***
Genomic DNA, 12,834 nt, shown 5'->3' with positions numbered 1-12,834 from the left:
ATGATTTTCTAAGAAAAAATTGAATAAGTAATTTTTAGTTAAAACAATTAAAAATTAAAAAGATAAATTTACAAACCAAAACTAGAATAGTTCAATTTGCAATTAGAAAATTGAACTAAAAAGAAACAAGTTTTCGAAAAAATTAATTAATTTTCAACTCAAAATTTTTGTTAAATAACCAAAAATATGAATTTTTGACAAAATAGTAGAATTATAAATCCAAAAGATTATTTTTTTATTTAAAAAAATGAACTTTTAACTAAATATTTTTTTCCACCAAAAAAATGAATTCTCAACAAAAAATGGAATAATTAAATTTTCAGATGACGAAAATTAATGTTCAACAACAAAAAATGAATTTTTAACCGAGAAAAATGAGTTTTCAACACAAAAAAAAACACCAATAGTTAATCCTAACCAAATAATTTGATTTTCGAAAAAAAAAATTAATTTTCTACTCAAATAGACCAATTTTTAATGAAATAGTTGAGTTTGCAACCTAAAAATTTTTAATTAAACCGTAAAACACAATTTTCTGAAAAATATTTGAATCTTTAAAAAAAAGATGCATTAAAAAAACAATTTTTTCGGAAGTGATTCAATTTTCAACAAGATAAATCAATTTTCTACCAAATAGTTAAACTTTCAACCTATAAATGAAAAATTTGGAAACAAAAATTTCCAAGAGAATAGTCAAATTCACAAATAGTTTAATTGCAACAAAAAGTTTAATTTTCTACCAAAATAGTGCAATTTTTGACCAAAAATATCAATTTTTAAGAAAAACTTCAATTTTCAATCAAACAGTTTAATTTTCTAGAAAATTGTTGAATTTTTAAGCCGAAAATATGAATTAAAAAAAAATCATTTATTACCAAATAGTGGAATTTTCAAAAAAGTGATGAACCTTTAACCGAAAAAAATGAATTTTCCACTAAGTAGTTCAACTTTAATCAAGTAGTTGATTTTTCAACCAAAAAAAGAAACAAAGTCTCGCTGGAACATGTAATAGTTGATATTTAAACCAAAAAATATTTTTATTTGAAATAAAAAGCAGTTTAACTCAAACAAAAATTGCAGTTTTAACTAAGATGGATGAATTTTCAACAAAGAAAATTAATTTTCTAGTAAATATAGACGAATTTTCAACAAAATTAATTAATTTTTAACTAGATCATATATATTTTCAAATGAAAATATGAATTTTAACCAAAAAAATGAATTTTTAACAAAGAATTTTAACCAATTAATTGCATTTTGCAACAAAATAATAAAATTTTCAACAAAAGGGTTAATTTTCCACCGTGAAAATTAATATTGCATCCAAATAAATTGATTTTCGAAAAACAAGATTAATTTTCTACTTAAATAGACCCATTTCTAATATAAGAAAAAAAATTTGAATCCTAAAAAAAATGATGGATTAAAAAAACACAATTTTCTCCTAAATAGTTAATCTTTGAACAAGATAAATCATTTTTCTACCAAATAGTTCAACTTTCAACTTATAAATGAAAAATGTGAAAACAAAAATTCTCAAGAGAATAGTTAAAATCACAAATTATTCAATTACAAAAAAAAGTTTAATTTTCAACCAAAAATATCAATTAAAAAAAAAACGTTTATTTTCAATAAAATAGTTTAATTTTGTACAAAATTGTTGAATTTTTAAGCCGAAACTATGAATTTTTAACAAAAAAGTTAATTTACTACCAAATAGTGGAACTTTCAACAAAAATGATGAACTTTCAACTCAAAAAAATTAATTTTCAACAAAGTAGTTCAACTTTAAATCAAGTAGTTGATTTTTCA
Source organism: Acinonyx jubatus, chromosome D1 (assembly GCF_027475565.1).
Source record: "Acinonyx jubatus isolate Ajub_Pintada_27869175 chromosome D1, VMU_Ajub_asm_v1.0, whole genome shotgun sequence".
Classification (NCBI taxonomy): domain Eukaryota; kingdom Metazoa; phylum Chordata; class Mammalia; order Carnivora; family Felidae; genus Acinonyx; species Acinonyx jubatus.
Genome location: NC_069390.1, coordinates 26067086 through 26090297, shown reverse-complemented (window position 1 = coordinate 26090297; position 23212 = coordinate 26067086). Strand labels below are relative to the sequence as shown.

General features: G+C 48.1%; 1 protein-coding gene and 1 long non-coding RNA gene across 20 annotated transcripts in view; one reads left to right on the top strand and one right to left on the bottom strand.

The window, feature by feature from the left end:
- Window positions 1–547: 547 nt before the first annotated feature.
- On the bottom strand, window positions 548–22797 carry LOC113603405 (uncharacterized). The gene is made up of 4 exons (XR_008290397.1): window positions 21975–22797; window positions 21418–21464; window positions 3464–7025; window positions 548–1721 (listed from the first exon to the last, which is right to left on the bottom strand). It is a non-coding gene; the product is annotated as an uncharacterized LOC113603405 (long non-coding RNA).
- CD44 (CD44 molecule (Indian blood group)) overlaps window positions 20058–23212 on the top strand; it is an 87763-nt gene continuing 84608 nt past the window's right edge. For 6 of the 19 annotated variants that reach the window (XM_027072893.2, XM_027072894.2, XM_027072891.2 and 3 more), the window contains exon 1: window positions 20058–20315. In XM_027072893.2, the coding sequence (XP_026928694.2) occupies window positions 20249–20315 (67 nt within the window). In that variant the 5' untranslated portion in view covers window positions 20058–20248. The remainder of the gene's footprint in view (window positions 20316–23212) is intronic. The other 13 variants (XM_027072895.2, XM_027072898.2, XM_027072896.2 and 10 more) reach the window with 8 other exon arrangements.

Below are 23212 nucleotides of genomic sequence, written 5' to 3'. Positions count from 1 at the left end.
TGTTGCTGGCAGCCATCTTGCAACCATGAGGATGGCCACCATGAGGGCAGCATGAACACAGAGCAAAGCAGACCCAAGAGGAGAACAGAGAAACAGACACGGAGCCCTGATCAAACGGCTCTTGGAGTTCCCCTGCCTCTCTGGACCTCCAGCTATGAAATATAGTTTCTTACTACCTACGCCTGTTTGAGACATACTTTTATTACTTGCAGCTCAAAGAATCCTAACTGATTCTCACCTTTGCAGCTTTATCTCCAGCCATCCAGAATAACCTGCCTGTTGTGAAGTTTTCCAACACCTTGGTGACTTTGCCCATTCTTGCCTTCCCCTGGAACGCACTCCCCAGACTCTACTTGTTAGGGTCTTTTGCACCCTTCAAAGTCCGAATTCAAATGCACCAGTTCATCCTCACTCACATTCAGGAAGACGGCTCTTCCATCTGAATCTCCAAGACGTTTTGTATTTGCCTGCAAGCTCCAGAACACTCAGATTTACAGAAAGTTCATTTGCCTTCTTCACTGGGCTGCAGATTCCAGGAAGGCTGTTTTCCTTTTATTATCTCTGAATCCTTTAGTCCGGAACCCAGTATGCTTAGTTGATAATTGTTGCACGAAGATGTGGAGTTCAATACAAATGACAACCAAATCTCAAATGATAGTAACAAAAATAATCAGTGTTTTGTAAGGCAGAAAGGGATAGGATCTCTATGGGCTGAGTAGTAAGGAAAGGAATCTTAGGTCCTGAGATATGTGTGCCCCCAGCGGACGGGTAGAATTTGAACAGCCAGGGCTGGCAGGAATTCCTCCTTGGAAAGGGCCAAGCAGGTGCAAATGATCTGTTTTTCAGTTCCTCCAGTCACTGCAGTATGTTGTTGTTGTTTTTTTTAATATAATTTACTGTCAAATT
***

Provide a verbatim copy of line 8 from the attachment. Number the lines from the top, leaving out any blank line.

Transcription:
The window, feature by feature from the left end: